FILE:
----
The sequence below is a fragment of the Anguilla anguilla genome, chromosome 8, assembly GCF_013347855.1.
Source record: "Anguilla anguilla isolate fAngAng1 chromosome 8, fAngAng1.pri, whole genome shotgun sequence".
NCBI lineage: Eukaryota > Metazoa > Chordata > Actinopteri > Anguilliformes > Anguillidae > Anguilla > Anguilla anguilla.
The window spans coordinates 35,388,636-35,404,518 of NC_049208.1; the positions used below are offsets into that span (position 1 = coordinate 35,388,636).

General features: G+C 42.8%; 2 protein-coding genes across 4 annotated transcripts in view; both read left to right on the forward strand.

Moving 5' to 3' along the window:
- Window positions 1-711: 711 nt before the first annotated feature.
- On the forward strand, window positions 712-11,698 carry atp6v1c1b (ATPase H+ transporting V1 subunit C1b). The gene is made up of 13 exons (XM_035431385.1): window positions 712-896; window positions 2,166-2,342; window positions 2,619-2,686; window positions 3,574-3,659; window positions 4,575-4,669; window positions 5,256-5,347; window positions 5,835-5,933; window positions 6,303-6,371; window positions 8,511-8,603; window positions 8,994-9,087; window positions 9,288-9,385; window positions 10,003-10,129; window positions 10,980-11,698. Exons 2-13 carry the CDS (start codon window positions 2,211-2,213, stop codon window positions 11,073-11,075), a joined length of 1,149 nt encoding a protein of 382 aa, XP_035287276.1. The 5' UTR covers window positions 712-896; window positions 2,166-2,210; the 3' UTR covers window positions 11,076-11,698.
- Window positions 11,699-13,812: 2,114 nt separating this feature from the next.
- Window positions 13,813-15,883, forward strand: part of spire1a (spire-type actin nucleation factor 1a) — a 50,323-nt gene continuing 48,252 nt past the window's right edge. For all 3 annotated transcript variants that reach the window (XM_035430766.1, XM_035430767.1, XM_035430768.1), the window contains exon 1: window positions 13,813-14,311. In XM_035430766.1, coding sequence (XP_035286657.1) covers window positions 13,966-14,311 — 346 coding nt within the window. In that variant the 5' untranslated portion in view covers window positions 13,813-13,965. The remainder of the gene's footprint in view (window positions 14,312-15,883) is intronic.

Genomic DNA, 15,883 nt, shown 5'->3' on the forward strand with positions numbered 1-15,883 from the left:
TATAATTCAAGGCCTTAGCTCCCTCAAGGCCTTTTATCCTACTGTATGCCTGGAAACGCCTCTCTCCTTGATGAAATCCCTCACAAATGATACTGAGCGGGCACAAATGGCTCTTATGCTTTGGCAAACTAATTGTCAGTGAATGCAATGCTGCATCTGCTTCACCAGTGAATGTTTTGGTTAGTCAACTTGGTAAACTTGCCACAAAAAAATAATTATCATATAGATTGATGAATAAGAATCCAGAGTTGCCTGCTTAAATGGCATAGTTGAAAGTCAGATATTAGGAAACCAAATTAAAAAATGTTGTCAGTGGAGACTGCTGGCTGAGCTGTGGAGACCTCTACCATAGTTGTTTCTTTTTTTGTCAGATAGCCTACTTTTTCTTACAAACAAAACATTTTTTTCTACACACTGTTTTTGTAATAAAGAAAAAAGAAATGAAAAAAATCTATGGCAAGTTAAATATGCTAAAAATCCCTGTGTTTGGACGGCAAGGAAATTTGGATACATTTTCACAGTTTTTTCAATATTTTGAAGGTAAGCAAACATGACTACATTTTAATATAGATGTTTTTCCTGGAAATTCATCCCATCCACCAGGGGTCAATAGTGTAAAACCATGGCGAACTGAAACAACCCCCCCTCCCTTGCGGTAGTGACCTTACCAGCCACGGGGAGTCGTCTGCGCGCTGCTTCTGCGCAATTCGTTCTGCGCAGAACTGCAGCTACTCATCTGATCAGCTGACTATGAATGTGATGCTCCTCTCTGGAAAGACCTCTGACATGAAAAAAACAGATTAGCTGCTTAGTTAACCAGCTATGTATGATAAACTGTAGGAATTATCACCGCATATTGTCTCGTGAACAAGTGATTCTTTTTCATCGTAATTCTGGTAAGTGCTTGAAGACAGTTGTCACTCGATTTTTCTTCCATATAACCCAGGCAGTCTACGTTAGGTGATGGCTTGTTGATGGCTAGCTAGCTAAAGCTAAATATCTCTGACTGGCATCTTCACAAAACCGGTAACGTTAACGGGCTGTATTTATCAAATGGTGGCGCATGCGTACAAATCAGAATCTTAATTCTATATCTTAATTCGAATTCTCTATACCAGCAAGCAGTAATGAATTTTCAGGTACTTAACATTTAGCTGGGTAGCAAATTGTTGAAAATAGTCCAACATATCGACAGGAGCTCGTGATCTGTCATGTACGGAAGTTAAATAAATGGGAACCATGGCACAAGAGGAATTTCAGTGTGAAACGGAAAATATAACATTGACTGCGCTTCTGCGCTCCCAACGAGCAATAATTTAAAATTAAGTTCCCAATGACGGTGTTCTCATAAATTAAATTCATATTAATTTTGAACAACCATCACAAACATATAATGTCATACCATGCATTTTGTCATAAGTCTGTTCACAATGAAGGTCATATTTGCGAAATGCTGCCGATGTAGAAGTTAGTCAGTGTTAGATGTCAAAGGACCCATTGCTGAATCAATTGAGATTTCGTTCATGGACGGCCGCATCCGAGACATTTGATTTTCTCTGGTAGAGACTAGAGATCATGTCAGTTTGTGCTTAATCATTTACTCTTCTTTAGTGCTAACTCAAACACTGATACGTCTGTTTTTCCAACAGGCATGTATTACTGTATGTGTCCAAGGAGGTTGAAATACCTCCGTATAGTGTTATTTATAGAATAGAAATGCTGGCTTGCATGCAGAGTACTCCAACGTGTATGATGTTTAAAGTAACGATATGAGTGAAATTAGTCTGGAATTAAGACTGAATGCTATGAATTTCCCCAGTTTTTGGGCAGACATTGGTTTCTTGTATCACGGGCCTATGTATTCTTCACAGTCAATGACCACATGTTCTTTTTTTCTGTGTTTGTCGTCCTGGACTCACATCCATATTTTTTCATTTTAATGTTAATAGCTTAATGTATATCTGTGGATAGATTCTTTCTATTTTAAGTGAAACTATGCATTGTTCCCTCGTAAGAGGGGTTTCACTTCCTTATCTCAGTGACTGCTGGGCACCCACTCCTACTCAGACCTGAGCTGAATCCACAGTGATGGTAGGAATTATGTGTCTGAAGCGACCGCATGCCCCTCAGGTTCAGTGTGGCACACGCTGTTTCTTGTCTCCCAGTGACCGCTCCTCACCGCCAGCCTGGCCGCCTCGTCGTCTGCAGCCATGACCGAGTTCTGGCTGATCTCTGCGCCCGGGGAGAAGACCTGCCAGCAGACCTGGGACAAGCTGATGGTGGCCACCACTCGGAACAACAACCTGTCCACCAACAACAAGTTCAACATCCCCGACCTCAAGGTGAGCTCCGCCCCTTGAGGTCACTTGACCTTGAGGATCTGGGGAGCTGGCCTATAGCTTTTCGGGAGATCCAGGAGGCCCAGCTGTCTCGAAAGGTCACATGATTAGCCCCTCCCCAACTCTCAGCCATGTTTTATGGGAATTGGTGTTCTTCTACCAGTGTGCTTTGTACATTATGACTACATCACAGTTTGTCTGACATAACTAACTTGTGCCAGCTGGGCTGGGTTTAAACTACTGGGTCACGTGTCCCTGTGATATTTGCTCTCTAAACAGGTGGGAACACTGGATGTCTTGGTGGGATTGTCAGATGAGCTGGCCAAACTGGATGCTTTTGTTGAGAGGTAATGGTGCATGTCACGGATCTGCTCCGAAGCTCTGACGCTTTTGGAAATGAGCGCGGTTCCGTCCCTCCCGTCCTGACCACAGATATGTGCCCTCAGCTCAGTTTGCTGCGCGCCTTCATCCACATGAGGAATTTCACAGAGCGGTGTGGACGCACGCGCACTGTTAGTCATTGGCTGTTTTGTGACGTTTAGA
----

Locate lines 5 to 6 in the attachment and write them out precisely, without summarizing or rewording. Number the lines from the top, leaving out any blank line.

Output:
General features: G+C 42.8%; 2 protein-coding genes across 4 annotated transcripts in view; both read left to right on the forward strand.

Moving 5' to 3' along the window: